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In Agra’s Roman Catholic Cemetery Lies A ‘Red Taj’ Built By A Wife

By Rana Safvi

September 02, 2018


In Agra’s Roman Catholic Cemetery lies a ‘Red Taj’ built for a Dutchman by his wife


The Taj Mahal has unnecessarily become a standard for all tombs in India. Each monument is unique, yet the comparisons continue. The tomb of Shahnawaz Khan, son of Abdur Rahim Khan-e-Khanan, in Burhanpur is called the ‘Black Taj Mahal’. The tomb of Ibrahim Adil Shah II in Bijapur is called the ‘Taj Mahal of the Deccan’. And I discovered recently, much to my horror, that the exquisite tomb of Itmad-ud-Daula in Agra, also made of marble, is called the ‘Baby Taj’!

So, when I was informed of a ‘Red Taj Mahal’ in Agra, I was curious, not because of the comparison, but because it is located in the Roman Catholic Cemetery and was built for a Dutchman, Colonel John William Hessing, by his wife Anne. This seemed like an interesting reversal of the story that we are familiar with, and when I went there, I discovered that it was.

Comparisons with the Taj

Hessing was born in Utrecht, Holland, in 1739, and came to India as a 24-year-old. He served under the Nizam of Hyderabad and the Marathas, and was later given the command of the first two battalions of the newly raised Scindia army. After the death of Maharaja Mahadaji Scindia, he continued to serve under Maharaja Daulat Rao Scindia. When he could no longer actively serve due to ill-health, Hessing was made the Commandant of Agra Fort by Scindia. He died in 1803, and was buried in the Roman Catholic Cemetery in Nehru Nagar, Agra.

I entered the wooden gate of the premises with excitement as I had seen the red dome from afar. To the right of the entrance was a red sandstone tomb. Of course, it is not like the Taj Mahal, but as it is domed, has vaulted doorways, was built in the Mughal style, and is in Agra, the comparisons are inevitable. It has four slender minarets, attached to the main tomb, its cupolas crowned by pinnacles. The dome with its inverted lotus and finial rises from the centre. There are octagonal Chabutras attached to the platform on all four corners. There is a fine carved panel running along the edge on the top and around the drum of the dome. Marble plaques at the main entrance have inscriptions in Persian.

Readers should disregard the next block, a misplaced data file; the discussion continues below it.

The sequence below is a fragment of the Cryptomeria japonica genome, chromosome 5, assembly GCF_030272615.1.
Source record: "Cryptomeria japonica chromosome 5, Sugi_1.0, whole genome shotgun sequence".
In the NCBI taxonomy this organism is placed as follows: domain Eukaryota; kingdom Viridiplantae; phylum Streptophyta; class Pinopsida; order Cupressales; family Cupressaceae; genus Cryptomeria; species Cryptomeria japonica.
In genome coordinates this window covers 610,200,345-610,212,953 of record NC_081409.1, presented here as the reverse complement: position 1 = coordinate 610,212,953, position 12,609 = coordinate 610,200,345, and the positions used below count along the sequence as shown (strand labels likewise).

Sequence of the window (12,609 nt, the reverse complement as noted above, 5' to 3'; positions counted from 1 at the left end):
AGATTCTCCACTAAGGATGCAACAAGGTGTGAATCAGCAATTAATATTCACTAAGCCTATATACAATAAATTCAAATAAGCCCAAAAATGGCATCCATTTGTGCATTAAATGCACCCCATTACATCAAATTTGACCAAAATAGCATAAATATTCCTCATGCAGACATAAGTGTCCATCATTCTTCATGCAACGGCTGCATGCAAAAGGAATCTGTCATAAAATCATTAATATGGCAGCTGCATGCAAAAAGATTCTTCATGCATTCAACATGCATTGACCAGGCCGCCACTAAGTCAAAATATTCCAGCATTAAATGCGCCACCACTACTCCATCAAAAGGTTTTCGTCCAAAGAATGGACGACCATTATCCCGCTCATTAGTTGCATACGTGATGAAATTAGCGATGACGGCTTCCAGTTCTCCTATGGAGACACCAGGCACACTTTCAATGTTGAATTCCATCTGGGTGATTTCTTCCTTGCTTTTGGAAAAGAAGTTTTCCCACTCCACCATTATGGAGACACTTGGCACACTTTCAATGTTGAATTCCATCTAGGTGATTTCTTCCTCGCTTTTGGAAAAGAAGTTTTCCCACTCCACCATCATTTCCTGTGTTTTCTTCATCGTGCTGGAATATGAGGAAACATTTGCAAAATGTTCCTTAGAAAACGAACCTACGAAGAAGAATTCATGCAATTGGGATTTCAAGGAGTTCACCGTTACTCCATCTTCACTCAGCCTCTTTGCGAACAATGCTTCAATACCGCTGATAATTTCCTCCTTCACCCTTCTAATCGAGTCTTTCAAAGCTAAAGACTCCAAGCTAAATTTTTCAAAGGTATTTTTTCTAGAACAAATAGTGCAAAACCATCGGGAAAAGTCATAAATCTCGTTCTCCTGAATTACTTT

As is the case with all Mughal tombs, the actual grave is underneath. There are many other graves in the corridor outside the crypt. Hessing’s monument, said to have been built at a cost of one lakh rupees, is the most prominent. According to Mathura: A District Memoir by F.S. Growse, a French traveller named Victor Jacquemont, who visited Agra in 1829-1830, had said that the Taj, though pretty, was hardly elegant and that the only pure specimen of oriental architecture was the tomb of John Hessing in the Catholic Cemetery. There is no doubt that he was talking of the time when the Taj Mahal had fallen into disrepair. It was mainly due to the efforts of Lord Curzon at the turn of the 20th century that the Taj acquired its current splendour, but I agree with Growse that Jacquemont views are “warped”. Hessing’s tomb is definitely elegant, but it cannot be compared to the Taj Mahal even on the Taj’s worst day.

Fanny Parkes in her journal Begum, Thugs and White Mughals, edited by William Dalrymple, describes the Hessing tomb as “a beautiful mausoleum” which is “well worth a visit”. It was built by a “native architect, by the name Lateef, in imitation of the ancient Mohammedan tombs”. She writes: “The tomb is beautiful, very beautiful and in excellent taste.” Lateef was apparently an expert parchinkar who used to inlay marble with precious stones as well as draw pictures of the Taj Mahal and other monuments in Agra. Parkes bought a few of them.

In The Cemetery

The cemetery is well kept, green, and peaceful. Not many people know of it, so I found no visitors there. The caretakers were cooperative and took me around. The cemetery was originally built for the Armenian Christians who came during the reign of Emperor Akbar. The oldest grave belongs to John Mildenhall, an Englishman who died in 1614.

As I wandered around the cemetery, what struck me was the amalgamation of cultures. There was a grave with Allah and the cross carved on it. Many graves had Latin, English and Persian inscriptions on them. A small chapel had petitions to god by the faithful tied to its door, and window screens similar to what we see in Dargahs.